Foundational Questions: A Researcher’s ASHF-Launched Quest for Answers ASHFoundation Awards: The long-term goal of my research program is to advance evidence-based practice in the area of language intervention for young children with developmental disabilities who use augmentative and alternative communication (AAC). Specifically, my research aims to develop and evaluate language interventions that are both effective and efficient ... Foundational Questions
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Foundational Questions  |   January 01, 2017
Foundational Questions: A Researcher’s ASHF-Launched Quest for Answers
Author Notes
  • Jennifer Kent Walsh, PhD, CCC-SLP, University of Central Florida professor of communication sciences and disorders and director of the Atlantic Region Demonstration Center of the Florida Alliance for Assistive Services and Technology
    Jennifer Kent Walsh, PhD, CCC-SLP, University of Central Florida professor of communication sciences and disorders and director of the Atlantic Region Demonstration Center of the Florida Alliance for Assistive Services and Technology×
Article Information
ASHA News & Member Stories / Foundational Questions
Foundational Questions   |   January 01, 2017
Foundational Questions: A Researcher’s ASHF-Launched Quest for Answers
The ASHA Leader, January 2017, Vol. 22, online only. doi:10.1044/leader.FQ.22012017.np
The ASHA Leader, January 2017, Vol. 22, online only. doi:10.1044/leader.FQ.22012017.np
ASHFoundation Awards:
  • 2010 Clinical Research Grant

  • 2003 New Investigators Research Grant

  • 2001 Graduate Student Scholarship

What is the focus of your research?
The long-term goal of my research program is to advance evidence-based practice in the area of language intervention for young children with developmental disabilities who use augmentative and alternative communication (AAC). Specifically, my research aims to develop and evaluate language interventions that are both effective and efficient in fostering language development for children using AAC.
How did your award from the ASHFoundation lead to your current work?
I have received several awards from the ASHFoundation, including a Graduate Student Scholarship when I was a doctoral student at Penn State and a New Investigator Grant in my first year as an assistant professor at the University of Central Florida (which I can hardly believe was already 13 years ago!). My most recent ASHFoundation award—a Clinical Research Grant—allowed me to collect the pilot data for a project that is now funded by the National Institute on Deafness and Other Communication Disorders of the National Institutes of Health.
What do you hope to demonstrate through your research—or what has it already demonstrated?
There is still much to be learned about how we can best support the functional communication and language skills of children who require AAC. However, we have learned a lot over the past 15 years about how we can increase children’s functional AAC use through indirect and direct interventions. The meaningful language and communication gains demonstrated by children using AAC when we implement communication-partner interventions has been eye-opening and encouraging. We have seen that even a couple of hours spent coaching parents, educators and peers to support the communication of children using AAC can pay huge dividends. Similarly, we are learning a lot about which intervention approaches can readily yield improvements in children’s multi-modal expressive communication.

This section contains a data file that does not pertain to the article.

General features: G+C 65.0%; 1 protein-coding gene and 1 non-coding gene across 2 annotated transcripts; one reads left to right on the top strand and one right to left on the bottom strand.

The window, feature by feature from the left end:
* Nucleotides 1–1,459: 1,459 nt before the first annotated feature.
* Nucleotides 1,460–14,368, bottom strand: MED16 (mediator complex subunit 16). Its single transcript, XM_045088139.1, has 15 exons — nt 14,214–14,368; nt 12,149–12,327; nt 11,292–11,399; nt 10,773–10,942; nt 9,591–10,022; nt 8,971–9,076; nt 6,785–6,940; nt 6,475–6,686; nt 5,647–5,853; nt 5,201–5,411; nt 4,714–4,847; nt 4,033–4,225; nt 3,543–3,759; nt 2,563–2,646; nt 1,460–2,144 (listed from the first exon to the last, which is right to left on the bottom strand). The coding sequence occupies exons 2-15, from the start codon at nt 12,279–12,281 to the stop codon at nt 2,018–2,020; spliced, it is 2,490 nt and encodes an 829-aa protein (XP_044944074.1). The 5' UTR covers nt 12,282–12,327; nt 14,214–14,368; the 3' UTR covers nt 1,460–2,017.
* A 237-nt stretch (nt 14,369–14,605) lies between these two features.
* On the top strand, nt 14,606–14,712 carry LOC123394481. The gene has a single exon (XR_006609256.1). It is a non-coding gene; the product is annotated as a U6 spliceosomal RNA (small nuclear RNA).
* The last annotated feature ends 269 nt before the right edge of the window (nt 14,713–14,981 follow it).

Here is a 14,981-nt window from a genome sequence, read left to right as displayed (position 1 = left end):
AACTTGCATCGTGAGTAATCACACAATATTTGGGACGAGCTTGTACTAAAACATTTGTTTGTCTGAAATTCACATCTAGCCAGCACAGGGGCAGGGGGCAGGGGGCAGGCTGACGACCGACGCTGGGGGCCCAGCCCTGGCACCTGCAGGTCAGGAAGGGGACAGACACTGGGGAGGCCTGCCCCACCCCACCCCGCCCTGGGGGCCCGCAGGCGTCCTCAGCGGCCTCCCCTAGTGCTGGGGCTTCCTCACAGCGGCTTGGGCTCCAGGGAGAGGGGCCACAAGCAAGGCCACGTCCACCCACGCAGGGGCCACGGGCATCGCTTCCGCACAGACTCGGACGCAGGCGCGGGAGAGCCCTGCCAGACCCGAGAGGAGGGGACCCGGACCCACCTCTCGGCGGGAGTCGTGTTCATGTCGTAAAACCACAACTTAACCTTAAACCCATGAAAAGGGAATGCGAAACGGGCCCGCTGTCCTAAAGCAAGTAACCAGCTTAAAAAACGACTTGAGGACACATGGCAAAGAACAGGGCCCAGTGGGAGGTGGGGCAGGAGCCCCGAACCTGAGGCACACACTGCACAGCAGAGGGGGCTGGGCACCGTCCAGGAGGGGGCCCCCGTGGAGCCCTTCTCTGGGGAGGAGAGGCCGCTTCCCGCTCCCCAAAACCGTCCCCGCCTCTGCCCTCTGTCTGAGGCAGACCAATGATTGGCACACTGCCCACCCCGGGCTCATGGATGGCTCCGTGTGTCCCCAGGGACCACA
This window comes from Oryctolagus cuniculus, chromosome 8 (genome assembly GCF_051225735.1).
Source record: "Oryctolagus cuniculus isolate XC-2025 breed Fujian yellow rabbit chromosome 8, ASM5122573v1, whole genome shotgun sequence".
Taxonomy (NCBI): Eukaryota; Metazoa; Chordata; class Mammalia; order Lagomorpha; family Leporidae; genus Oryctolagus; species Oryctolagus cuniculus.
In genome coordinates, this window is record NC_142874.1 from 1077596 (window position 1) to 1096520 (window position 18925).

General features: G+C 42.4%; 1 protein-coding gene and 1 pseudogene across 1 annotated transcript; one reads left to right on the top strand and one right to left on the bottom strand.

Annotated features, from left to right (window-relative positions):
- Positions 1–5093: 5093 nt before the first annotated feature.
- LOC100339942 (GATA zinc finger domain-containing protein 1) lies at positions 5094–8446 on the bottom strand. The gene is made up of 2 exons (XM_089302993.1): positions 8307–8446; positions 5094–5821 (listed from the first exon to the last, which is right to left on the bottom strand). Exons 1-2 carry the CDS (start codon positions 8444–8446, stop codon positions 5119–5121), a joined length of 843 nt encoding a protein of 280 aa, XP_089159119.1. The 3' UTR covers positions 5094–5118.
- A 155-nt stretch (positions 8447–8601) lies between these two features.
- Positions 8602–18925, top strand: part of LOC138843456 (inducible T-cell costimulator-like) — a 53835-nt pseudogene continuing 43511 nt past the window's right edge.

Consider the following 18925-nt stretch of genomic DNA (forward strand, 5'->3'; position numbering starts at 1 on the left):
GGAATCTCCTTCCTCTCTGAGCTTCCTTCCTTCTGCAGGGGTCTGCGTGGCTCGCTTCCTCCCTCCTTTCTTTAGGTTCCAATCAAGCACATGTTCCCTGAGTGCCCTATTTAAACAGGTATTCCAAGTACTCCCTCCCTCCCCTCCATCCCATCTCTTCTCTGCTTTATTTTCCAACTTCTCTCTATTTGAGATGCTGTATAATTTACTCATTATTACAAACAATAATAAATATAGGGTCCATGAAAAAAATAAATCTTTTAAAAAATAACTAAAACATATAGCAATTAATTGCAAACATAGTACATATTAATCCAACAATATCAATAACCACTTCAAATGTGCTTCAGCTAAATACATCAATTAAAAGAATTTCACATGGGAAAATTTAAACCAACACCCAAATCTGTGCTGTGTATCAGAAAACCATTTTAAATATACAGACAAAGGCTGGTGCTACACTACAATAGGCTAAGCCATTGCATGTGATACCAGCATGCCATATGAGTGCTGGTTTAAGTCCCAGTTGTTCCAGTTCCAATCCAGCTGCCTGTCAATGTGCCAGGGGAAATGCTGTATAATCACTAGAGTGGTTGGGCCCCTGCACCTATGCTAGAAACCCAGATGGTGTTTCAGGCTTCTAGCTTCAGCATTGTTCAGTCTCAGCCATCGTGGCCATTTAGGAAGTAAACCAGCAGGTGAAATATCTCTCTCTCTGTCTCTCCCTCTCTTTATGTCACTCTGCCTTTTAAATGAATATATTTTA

Why did you choose this particular research focus?
My original interest in AAC actually stemmed from a brief encounter with a young adult client who experienced a brain-stem stroke. Seeing the devastation involved in completely losing the ability to communicate independently motivated me to learn more about communication options and interventions for people who cannot use natural speech to communicate but who clearly have the ability, need and right to communicate independently. This interest evolved over time into a focus on children with developmental disabilities who grow up using AAC.
How has ASHFoundation funding affected your professional life?
The two most important factors that have influenced the course of my research career have been opportunities to conduct research and opportunities to collaborate with other researchers. These opportunities have come in various forms including: (a) invaluable mentoring and support provided by an array of researchers and administrators when I was a doctoral student and as I moved through the academic ranks, (b) collaborations with other student and faculty researchers, including my main research collaborator, Cathy Binger, who has also received ASHFoundation support, and (c) funding that gave me both the confidence and means to advance my research agenda.
My ASHFoundation funding has been central within these opportunities as a student, new faculty investigator and, more recently, as a mid-career researcher expanding my research agenda. Without the funding to collect pilot data, I would not have been able to be as competitive in securing larger state and federal funding at all stages of my career. The impact of ASHFoundation funding goes well beyond the actual dollars awarded and individual research projects completed; my research agenda is an ongoing example of the extended scientific advances that can grow from the seeds of pilot ASHFoundation funding across career stages. In fact, ASHFoundation funding continues to play a central role for me as I am now mentoring junior investigators who are securing ASHFoundation funding as they launch their research careers!
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FROM THIS ISSUE
January 2017
Volume 22, Issue 1